When did aloofness become a virtue? Why does mystery entice us so? There's a deep thrill in being the one-who-desires, perhaps moreso than being the desired. The horizon line is still far away; there's something to swim toward—somewhere beyond your reach. Our society is as mannered as the Whartonian world, in which social cues were clearly patterned and understood but not necessarily spoken of. Our behavior is still governed by ideas: not of respectability now, necessarily, but of what is deemed "cool." But one more thing: the attention we pay to the way we interact extends beyond face-to-fact contact: now our selves inhabit technological spheres and social networks and Google-searched images on global platforms, and we must heed social norms there too. We must calculate our airs and our advances. We are not overeager, perhaps, but we are overgroomed. Perhaps overeagerness is actually a moment of vulnerability, of completely diminished pretension, of social cues being dropped for one second; a desire not manicured or tamed but freely aired. For that level of earnestness, I surrender all disdain—I welcome your overeagerness.

update: uncannily found this whip-smart essay on this (at least tangential) topic, and a rebuttal to it (also worth reading)


this is how to win friends and influence people

When strategizing how to "hang out" with someone, might you employ a salesperson pitch instead of skulking around?

Instead of "hanging out," why don't you say "exciting opportunity"?
Instead of proposing to "hang out" amorphously, subliminally, abstractly, passively, why don't you provide six specific "exciting opportunities"?

Prosperous friendships shall ensue. You will win friends and influence people.

See below for a real-life example, which occurred at 6:03 PM on Monday, April 6.

*phone rings*

me: Hello?

M: Hello. I have some exciting opportunities for us.

me: What?

M: First, I propose a walk this afternoon.

me: No, I --

M: Second, I propose a meeting at Atlas Cafe where I eat a beet-loaf sandwich.

me: No, I--

M: Third, I propose yoga at 7:30. Fourth, I propose coffee tomorrow at 5.

me: Are you done yet?

M: The fifth exciting opportunity is our scheduled hang-out and yoga session at 6 tomorrow.

me: What's the sixth?

M: I only have five.

me: I decline the first four exciting opportunities, but I will accept the fifth.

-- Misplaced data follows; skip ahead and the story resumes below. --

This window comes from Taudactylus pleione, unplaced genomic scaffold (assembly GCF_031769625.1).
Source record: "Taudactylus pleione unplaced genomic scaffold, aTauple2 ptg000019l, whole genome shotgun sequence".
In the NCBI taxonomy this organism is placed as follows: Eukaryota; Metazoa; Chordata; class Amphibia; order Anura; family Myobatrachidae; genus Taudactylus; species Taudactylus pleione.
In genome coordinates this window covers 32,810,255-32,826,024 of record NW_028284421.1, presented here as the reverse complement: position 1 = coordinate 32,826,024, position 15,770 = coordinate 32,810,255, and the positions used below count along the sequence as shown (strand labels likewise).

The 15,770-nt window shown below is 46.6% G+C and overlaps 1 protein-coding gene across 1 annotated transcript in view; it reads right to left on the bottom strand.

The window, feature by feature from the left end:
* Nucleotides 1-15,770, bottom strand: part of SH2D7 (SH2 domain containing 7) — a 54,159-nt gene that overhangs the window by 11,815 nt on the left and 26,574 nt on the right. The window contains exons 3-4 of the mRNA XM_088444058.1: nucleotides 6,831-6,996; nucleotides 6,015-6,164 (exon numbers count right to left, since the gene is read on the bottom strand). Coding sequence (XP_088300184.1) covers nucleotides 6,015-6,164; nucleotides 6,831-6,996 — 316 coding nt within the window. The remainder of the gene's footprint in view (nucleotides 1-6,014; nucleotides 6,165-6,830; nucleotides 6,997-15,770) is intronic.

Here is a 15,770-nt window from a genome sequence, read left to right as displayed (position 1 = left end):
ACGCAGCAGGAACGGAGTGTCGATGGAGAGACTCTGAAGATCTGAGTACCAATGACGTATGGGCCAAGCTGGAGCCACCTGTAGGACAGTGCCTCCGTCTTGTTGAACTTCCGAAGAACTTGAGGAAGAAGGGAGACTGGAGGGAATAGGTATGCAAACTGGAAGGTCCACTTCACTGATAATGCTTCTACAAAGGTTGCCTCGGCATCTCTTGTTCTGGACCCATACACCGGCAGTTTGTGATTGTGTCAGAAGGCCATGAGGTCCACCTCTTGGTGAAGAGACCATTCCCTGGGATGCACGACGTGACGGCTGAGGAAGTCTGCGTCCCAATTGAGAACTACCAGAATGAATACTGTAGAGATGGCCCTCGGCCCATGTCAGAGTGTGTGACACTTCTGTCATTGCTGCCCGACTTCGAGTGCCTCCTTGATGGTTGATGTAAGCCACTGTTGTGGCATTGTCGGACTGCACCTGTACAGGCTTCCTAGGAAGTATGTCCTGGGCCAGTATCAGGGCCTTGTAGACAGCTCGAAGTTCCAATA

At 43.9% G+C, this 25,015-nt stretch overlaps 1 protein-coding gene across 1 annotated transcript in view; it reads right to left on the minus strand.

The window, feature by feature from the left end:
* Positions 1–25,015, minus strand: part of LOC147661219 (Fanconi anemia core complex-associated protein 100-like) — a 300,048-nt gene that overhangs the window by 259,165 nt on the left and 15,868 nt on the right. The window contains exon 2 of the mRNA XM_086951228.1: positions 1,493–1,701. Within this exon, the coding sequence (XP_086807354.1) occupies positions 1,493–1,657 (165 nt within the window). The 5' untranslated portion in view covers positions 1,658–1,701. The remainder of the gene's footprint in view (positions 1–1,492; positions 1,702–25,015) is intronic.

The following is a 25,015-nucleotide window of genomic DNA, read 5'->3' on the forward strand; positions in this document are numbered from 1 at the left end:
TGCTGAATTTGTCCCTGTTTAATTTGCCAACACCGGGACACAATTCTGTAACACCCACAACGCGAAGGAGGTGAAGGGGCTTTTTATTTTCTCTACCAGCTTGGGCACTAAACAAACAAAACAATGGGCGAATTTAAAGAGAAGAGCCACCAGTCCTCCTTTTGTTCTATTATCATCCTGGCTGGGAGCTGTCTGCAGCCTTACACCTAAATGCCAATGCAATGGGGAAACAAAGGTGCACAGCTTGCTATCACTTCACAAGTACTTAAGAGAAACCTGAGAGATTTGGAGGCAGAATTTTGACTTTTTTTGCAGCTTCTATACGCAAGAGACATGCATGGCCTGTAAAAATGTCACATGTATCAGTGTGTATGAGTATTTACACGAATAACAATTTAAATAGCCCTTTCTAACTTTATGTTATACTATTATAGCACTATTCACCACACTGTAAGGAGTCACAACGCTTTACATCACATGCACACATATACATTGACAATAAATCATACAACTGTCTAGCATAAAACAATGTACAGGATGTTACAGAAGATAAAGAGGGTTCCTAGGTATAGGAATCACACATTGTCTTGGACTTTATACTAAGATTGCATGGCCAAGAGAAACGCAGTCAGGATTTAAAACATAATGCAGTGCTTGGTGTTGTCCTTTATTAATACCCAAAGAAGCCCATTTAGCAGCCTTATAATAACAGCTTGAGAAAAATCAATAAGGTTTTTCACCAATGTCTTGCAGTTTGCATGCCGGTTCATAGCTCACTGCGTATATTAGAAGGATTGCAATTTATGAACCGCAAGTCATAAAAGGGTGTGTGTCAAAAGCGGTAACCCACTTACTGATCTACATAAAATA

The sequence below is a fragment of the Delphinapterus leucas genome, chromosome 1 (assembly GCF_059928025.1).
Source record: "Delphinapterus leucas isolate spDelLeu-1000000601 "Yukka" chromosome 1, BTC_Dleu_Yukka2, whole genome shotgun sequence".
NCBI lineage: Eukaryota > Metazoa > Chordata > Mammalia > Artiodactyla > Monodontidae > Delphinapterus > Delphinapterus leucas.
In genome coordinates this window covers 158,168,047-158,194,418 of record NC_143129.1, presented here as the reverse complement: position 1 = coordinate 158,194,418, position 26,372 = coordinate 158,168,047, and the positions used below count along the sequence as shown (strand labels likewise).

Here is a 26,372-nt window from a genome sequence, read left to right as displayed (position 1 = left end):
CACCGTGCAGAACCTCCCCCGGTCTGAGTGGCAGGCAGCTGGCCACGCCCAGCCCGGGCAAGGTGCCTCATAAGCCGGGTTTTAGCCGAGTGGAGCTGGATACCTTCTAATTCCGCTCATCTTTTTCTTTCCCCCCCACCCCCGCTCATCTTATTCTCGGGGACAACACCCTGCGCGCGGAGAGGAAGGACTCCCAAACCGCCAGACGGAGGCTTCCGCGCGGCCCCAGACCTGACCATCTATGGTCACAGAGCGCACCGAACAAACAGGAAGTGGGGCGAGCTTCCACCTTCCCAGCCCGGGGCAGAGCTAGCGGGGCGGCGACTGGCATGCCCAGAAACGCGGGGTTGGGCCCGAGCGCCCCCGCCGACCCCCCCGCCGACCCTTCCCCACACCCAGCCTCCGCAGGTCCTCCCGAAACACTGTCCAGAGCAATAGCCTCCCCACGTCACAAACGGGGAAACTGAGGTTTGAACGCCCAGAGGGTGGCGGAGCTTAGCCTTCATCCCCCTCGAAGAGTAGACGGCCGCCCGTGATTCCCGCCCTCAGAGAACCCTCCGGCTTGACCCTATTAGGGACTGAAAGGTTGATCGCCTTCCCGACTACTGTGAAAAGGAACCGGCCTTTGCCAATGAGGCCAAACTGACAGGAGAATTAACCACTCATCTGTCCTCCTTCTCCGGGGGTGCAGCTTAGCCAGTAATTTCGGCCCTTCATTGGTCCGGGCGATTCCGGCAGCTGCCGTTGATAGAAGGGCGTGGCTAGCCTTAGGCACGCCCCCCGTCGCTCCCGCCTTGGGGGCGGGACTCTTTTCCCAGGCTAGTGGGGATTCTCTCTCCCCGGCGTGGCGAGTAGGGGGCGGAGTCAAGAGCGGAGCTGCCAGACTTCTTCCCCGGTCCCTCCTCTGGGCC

M: Great.

me: Looking forward to our exciting opportunity. 

M: Very exciting opportunities.

me: I propose we refer to all of the time we spend together as "exciting opportunities," instead of "hanging out," which has some kind of weird connotations.

M: Exciting Opportunities is much more fitting.

me: Agreed. Goodbye.

M: Goodbye.


"Champagne" by Laura Kasischke

A cold wind, later, but no rain.
A bus breathing heavily at the station.
Beggars at the gate, and the moon
like one bright horn of a white
cow up there in space. But

really, must I think about all this
a second time in this short life?
This crescent moon, like a bit
of ancient punctuation. This

pause in the transience of all things.

Up there, Ishtar in the ship
of life he’s sailing.  Has

he ripped open again his sack of grain?
Spilled it all over the place?
Bubbles rising to the surface, breaking.

Beside our sharpened blades, they’ve
set down our glasses of champagne.
A joke is made.  But, really, must

I hear this joke again?

Must I watch the spluttering
light of this specific flame? Must I
consider forever the permanent
transience of all things:

The bus, breathing at the station.
The beggars at the gate.
The girl I was.
Both pregnant and chaste.
The cold wind, that crescent moon.
No rain. What difference

can it possibly make, that
pain, now that not a single
anguished cry of it remains?

Really, must I grieve it all again
a second time, and why tonight
of all the nights, and just
as I’m about to raise, with the
blissful others, my

glass to the silvery, liquid
chandelier above us?